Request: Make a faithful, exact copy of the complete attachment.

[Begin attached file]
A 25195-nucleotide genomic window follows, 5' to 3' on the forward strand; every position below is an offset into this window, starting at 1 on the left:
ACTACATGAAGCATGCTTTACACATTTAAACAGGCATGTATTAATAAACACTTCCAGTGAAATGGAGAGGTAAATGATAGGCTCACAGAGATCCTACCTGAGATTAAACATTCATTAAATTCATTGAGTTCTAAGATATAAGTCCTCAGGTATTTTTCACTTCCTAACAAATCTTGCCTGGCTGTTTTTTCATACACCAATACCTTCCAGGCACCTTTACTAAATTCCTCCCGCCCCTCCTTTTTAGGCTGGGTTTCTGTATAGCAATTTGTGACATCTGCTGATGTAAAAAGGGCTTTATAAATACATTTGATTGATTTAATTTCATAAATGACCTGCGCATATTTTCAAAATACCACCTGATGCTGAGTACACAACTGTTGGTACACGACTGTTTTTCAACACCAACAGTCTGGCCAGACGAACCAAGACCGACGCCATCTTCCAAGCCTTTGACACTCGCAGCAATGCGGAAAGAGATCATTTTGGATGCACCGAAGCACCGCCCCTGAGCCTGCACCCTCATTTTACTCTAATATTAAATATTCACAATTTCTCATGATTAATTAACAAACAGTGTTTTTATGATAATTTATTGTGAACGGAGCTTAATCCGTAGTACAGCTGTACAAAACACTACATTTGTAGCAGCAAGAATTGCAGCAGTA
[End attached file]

A 25195-nucleotide genomic window follows, 5' to 3' on the forward strand; every position below is an offset into this window, starting at 1 on the left:
ACTACATGAAGCATGCTTTACACATTTAAACAGGCATGTATTAATAAACACTTCCAGTGAAATGGAGAGGTAAATGATAGGCTCACAGAGATCCTACCTGAGATTAAACATTCATTAAATTCATTGAGTTCTAAGATATAAGTCCTCAGGTATTTTTCACTTCCTAACAAATCTTGCCTGGCTGTTTTTTCATACACCAATACCTTCCAGGCACCTTTACTAAATTCCTCCCGCCCCTCCTTTTTAGGCTGGGTTTCTGTATAGCAATTTGTGACATCTGCTGATGTAAAAAGGGCTTTATAAATACATTTGATTGATTTAATTTCATAAATGACCTGCGCATATTTTCAAAATACCACCTGATGCTGAGTACACAACTGTTGGTACACGACTGTTTTTCAACACCAACAGTCTGGCCAGACGAACCAAGACCGACGCCATCTTCCAAGCCTTTGACACTCGCAGCAATGCGGAAAGAGATCATTTTGGATGCACCGAAGCACCGCCCCTGAGCCTGCACCCTCATTTTACTCTAATATTAAATATTCACAATTTCTCATGATTAATTAACAAACAGTGTTTTTATGATAATTTATTGTGAACGGAGCTTAATCCGTAGTACAGCTGTACAAAACACTACATTTGTAGCAGCAAGAATTGCAGCAGTA